The question of terminating a pregnancy has led some to contemplate if the removal of a growing fetus has a significant impact on the couple associated with the pregnancy while also having the possibility of affecting future relationships. As a result of this pending question, a study by Coleman, Rue and Spence (2007) provided evidence that post-abortion many women experience the development of an insecure attachment condition that affects relationships and relationship communication through forming emotions of betrayal, mistrust, insecurity, and thoughts of abandonment. In contrast, many women find that as they mature their ability to openly share their feelings and thoughts with others also grows. Yet for those who have chosen to abort a child, they may experience a somewhat different growth experience. For instance, studies suggest that many women who experience an abortion event have difficulty describing their feelings and develop avoidance symptoms (van Emmerik, Kamphuis & Emmelkamp, 2008). The inability to freely express and voice feelings can have a serious effect on relationships. If men and women have difficulty with honest communication, one could only imagine the possible repercussions preventing the maintenance of a healthy relationship. These barriers can become huge obstacles as further stressful life events challenge the relationship. These studies confirm that the decision to terminate a pregnancy may not only affect the woman in her current relationship but also supported the claim that the act of abortion might also affect subsequent relationships as well.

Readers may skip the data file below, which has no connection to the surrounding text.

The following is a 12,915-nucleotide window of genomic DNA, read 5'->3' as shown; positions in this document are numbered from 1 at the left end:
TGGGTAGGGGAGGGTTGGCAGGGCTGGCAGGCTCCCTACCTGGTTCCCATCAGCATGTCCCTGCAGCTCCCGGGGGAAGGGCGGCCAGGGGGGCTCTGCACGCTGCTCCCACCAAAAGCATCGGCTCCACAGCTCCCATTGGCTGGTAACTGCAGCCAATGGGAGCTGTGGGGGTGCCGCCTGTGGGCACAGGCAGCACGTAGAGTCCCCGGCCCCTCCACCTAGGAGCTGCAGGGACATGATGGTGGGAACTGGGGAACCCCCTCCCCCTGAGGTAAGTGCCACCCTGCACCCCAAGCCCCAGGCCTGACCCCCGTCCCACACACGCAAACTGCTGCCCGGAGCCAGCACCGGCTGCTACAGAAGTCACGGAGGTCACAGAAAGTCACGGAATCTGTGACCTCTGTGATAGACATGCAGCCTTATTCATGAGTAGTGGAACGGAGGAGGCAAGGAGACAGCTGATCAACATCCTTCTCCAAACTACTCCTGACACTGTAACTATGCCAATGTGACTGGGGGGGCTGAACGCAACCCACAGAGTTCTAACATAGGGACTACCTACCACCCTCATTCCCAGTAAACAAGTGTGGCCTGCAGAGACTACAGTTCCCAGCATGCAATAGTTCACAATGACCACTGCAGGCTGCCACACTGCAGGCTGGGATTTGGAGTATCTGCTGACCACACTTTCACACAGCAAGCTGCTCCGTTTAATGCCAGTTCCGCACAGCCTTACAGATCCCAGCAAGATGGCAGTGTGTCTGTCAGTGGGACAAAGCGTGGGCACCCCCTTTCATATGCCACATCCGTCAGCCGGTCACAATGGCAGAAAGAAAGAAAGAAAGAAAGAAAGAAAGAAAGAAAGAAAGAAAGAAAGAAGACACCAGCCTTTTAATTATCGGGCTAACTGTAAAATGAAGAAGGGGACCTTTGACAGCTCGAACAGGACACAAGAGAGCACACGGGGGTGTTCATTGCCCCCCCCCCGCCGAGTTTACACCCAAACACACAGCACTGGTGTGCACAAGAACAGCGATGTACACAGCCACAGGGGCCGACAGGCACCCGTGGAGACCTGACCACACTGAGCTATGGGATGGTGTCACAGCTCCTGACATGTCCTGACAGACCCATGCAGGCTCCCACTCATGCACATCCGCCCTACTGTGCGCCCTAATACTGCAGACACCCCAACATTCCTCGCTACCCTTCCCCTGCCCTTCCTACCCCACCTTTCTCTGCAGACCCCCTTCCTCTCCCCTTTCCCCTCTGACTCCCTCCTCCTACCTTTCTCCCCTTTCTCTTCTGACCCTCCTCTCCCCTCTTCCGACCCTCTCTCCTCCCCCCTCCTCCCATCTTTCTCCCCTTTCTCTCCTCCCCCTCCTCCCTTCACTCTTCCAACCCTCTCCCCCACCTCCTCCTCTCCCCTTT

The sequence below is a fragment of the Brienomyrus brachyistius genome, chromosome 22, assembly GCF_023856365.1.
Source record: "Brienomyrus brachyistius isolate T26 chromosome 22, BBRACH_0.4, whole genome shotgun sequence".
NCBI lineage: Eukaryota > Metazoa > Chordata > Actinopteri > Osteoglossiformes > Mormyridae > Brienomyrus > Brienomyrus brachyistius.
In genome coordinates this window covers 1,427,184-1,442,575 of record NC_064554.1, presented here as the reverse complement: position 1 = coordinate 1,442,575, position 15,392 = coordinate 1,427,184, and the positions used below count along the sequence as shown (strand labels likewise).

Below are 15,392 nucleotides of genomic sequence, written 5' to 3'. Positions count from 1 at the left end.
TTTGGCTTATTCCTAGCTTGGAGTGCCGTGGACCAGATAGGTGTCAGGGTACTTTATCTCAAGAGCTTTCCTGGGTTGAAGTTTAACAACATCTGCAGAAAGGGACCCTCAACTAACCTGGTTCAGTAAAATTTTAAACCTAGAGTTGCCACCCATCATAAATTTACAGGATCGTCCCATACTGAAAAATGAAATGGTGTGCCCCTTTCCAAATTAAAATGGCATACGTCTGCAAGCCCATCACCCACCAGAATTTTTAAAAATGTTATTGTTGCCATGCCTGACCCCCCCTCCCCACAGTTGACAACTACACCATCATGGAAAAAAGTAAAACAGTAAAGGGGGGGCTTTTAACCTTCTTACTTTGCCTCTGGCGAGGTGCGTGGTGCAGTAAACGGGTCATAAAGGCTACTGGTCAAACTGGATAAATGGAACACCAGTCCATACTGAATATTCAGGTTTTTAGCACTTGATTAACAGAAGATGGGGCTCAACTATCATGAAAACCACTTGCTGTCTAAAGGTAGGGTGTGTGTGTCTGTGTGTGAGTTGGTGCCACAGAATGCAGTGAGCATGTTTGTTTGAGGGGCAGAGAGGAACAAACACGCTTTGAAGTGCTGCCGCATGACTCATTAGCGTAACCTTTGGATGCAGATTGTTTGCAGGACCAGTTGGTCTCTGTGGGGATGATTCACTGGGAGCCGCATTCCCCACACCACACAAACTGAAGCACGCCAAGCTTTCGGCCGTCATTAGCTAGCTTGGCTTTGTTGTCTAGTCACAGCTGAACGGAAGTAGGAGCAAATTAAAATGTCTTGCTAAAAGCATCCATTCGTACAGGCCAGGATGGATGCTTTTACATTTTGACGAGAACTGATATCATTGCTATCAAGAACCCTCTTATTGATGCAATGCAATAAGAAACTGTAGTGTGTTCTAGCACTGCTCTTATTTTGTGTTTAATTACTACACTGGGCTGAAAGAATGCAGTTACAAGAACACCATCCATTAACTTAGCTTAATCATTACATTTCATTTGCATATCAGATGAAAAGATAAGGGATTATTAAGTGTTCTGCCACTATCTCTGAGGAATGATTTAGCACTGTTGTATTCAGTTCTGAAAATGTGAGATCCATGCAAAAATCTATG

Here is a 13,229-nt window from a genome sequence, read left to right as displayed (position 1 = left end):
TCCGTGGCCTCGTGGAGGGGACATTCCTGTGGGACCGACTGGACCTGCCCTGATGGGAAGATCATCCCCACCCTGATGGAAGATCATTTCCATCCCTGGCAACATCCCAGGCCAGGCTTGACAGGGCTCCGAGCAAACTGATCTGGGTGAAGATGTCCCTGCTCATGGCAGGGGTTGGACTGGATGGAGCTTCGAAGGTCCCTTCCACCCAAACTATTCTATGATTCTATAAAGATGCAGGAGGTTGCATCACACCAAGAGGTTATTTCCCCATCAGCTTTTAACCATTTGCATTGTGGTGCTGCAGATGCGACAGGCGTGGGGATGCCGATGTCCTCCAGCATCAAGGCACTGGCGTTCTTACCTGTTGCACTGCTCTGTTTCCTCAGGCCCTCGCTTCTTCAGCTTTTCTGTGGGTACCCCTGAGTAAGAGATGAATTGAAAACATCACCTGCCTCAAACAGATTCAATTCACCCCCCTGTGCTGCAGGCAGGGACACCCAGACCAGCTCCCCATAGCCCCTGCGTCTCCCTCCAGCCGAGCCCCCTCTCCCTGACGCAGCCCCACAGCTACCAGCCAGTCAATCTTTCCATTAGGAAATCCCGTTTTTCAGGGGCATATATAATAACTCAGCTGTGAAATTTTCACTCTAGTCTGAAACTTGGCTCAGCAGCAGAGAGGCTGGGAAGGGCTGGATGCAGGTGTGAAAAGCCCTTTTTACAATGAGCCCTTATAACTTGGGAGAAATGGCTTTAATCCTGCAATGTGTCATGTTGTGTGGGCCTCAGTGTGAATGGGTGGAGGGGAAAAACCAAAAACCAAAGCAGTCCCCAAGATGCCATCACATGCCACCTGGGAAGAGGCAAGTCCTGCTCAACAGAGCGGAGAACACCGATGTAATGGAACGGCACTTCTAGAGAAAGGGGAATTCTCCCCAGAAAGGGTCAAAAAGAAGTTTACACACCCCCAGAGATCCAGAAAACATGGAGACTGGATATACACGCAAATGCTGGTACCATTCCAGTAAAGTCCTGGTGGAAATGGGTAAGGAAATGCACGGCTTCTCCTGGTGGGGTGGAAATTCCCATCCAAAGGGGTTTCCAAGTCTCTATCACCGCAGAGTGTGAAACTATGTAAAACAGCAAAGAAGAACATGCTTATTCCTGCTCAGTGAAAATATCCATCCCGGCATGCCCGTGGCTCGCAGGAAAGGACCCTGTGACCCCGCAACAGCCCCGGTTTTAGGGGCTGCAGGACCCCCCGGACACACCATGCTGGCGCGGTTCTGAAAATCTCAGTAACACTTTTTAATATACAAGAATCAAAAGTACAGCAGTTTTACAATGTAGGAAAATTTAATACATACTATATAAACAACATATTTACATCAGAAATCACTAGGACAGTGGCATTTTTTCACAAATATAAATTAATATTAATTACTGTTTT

Most people understand that love, commitment, and a satisfying sex life are important in maintaining a healthy relationship. For years, the idea of love has been associated with sex, and sex has been associated with love. Many poets and spiritual writers have eloquently described that the union of two individuals is the most beautiful of love events here on earth. However, for those who have experienced an abortion event there seems to be a modification or evolution of what sex and love mean to them. For example, research completed by Coleman, Rue, Spence and Coyle (2008) suggest that after an abortion, both men and women have reported that there has been a change in their original view that sex should only happen if in love and that their number of sexual partners had increased after the abortion. The understanding that a man and woman do not need to be in love to have sex changes the whole concept of relationship and diminishes the beauty and significance of the conjugal embrace to nothing more than a recreational act and removes the need for commitment. In 2008, further research was conducted that explored the residual effects of abortion and the reported sex lives of women. Research suggested that 24% of women experience negative sexual effects post-abortion, 33% experiencing a decline in sexual desire, and 26% reported a decrease in sexual enjoyment (Coleman, Rue, Spence & Coyle, 2008). These studies appear to confirm that a woman who terminates a pregnancy may experience a significant change in her concept of relationship, commitment, love, and even her sexual satisfaction.